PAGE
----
null
×
close
Wide Selection | Worldwide Shipping Ups USPS
✉ sales@awesomediecast.com ✆ +1-561-350-4045
cc-settings-icon Authentic Replicas
cc-gun-icon Precision Diecast
cc-hand-icon Buy Now, Pay Later
click to zoom in

Corgi 1:50 AEC Tanker & Thornycroft Beer Truck 'John Smith'

(No reviews yet) Write a Review
$49.95
SKU:
L1-3-2-7742
UPC:
1282926486031
5 customers are viewing this product
Corgi 1:50 AEC Tanker & Thornycroft  Beer Truck 'John Smith'

Corgi 1:50 AEC Tanker & Thornycroft Beer Truck 'John Smith'

$49.95

Associated Equipment Company (AEC) was an English vehicle manufacturer that built buses, motorcoaches and trucks from 1912 until 1979. The name Associated Equipment Company was hardly ever used; instead it traded under the AEC and ACLO brands.

AEC's first commercial vehicle was a lorry based on the X-type bus chassis. With the outbreak of World War I in 1914, AEC's ability to produce large numbers of vehicles using assembly line methods became important in supplying the increasing need for army lorries. AEC began large-scale production of the 3-ton Y-type lorry, commenced in 1916, and continued beyond the end of the war. From then on, AEC became associated with both lorries and buses.

In 1926, AEC and Daimler formed the Associated Daimler Company, which was dissolved two years later. In 1927, AEC moved its manufacturing from Walthamstow to a new plant at Southall.

G. J. Rackham was appointed Chief Engineer and Designer in 1928. He had previously worked for Leyland Motors. His ideas contributed significantly to AEC's reputation for quality and reliability.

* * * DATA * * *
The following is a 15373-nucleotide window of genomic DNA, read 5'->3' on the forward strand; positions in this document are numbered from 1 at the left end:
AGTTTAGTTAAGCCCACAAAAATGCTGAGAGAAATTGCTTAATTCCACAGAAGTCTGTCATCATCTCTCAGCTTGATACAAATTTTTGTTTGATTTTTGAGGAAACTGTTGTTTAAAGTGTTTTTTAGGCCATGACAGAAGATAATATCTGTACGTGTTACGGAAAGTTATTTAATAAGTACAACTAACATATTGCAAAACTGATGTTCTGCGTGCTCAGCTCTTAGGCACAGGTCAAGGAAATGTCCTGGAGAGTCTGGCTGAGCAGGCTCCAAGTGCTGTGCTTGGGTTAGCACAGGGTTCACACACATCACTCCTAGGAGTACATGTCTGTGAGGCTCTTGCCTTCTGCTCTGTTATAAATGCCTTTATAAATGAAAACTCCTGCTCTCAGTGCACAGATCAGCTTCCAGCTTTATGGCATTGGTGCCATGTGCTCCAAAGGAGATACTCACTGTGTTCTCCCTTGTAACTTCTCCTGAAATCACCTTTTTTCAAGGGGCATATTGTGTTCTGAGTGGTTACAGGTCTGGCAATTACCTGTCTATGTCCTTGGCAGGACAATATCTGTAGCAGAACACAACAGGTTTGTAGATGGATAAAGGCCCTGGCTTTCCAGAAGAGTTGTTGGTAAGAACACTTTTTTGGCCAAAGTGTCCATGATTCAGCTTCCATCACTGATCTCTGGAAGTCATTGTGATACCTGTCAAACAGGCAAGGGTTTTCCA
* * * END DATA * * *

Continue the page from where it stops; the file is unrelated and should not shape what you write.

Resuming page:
From 1929, AEC produced new models: the names of lorries began with "M" (Majestic, Mammoth, Mercury, and so on), and those of buses began with "R" (Regent, Regal, Renown, and so on). These original "M-models" continued in production until the end of World War II. AEC introduced diesel engines across the range in the mid-1930s.

From 1931 to 1938, AEC and English Electric co-produced trolleybuses. AEC supplied the chassis, and English Electric the electric motors and control equipment.

In 1932, AEC took a controlling interest in the British subsidiary of the American Four Wheel Drive (FWD) company, and began to use more standard AEC components in those vehicles. To avoid confusion, these were marketed under the name Hardy. Production ceased about 1936.

Thornycroft was a United Kingdom-based vehicle manufacturer which built coaches, buses, and trucks from 1896 until 1977.

John Isaac Thornycroft, the naval engineer, also formed the Thornycroft Steam Carriage and Van Company which built its first steam van in 1896. This was exhibited at the Crystal Palace Show, and could carry a load of 1 ton. It was fitted with a Thornycroft marine launch-type boiler (Thornycroft announced a new boiler designed for their steam carriages in October 1897. The engine was a twin-cylinder compound engine arranged so that high-pressure steam could be admitted to the low-pressure cylinder to give extra power for hill-climbing. A modified version of the steam wagon with a 6-cubic-yard tipper body was developed for Chiswick council in 1896 and went into service as a very early self-propelled dust-cart. While the original 1896 wagon had front-wheel drive with rear-wheel steering, the tipper dust-cart had rear-wheel drive and front-wheel steering. The Thornycroft tipper was built by the Bristol Wagon and Carriage Company, though engined by Thornycroft.